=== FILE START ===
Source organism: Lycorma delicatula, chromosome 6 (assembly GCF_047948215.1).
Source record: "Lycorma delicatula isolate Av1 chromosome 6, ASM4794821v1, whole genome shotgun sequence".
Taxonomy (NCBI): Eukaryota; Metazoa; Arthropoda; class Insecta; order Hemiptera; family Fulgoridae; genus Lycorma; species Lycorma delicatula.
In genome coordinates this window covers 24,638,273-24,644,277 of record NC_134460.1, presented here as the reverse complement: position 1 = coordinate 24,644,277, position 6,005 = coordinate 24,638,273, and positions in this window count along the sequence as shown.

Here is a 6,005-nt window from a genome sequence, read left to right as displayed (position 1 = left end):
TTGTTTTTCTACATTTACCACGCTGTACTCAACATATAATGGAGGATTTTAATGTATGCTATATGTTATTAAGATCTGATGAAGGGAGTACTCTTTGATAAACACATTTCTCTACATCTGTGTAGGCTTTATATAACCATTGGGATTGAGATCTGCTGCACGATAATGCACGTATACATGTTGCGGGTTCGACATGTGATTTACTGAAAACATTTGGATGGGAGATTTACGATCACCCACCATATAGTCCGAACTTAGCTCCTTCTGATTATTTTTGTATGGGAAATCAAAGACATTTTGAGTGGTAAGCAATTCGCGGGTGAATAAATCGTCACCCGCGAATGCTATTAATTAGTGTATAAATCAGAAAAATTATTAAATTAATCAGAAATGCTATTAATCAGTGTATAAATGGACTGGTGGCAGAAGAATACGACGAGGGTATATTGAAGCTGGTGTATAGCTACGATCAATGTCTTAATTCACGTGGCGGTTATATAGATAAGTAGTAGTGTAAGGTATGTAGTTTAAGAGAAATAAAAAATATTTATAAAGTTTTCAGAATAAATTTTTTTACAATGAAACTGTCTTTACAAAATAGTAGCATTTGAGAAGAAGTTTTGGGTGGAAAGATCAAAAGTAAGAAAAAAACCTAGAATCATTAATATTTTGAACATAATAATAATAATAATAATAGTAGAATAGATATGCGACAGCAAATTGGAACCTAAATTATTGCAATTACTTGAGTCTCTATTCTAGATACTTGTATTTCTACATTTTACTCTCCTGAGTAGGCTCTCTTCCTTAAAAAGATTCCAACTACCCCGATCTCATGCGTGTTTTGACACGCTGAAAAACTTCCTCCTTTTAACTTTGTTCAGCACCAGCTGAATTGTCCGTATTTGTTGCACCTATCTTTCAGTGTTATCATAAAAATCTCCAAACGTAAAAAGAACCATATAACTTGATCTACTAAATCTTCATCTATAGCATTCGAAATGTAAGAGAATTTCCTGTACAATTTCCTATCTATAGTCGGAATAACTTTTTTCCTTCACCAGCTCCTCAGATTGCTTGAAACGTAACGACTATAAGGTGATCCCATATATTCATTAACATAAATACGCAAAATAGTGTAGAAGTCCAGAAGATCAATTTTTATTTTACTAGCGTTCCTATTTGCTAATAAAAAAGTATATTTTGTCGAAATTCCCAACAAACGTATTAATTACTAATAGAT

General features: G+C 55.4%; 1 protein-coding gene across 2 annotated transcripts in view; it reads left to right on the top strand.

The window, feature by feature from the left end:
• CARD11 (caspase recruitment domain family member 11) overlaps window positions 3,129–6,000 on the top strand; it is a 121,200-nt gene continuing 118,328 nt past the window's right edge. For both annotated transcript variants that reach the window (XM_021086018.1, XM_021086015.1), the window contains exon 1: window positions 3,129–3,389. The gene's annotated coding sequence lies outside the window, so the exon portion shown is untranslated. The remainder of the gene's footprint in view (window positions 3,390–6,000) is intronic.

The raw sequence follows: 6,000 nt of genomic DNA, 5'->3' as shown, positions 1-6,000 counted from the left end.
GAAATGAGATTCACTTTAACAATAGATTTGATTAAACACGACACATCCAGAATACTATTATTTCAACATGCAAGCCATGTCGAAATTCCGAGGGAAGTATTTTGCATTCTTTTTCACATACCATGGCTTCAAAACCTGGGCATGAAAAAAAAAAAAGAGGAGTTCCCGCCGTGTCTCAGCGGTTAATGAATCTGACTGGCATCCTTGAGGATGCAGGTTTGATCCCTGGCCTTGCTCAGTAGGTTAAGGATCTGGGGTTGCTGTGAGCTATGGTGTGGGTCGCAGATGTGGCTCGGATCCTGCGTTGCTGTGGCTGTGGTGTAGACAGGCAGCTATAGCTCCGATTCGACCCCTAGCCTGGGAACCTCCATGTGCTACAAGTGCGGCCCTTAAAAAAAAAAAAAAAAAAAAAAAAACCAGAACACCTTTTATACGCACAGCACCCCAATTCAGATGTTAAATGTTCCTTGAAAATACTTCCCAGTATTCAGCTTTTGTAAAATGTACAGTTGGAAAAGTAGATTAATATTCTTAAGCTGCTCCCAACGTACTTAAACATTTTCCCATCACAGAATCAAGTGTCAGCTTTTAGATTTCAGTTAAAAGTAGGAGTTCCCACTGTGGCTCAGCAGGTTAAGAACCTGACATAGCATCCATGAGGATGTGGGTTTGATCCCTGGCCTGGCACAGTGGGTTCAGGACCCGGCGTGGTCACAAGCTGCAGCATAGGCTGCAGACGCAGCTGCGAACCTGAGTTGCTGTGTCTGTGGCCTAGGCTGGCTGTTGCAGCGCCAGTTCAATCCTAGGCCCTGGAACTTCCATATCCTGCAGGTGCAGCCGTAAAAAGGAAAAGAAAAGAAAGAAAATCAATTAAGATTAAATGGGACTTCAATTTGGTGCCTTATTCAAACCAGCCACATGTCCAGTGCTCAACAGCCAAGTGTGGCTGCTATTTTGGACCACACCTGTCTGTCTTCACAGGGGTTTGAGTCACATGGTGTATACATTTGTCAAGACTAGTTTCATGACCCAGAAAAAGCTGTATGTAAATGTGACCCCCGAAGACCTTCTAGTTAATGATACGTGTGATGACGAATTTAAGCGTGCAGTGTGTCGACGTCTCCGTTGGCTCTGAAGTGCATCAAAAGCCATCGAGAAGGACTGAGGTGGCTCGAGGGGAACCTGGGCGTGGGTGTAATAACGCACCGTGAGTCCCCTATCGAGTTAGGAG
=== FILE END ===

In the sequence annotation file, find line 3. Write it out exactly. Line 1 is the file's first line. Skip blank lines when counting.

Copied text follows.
Taxonomy (NCBI): Eukaryota; Metazoa; Arthropoda; class Insecta; order Hemiptera; family Fulgoridae; genus Lycorma; species Lycorma delicatula.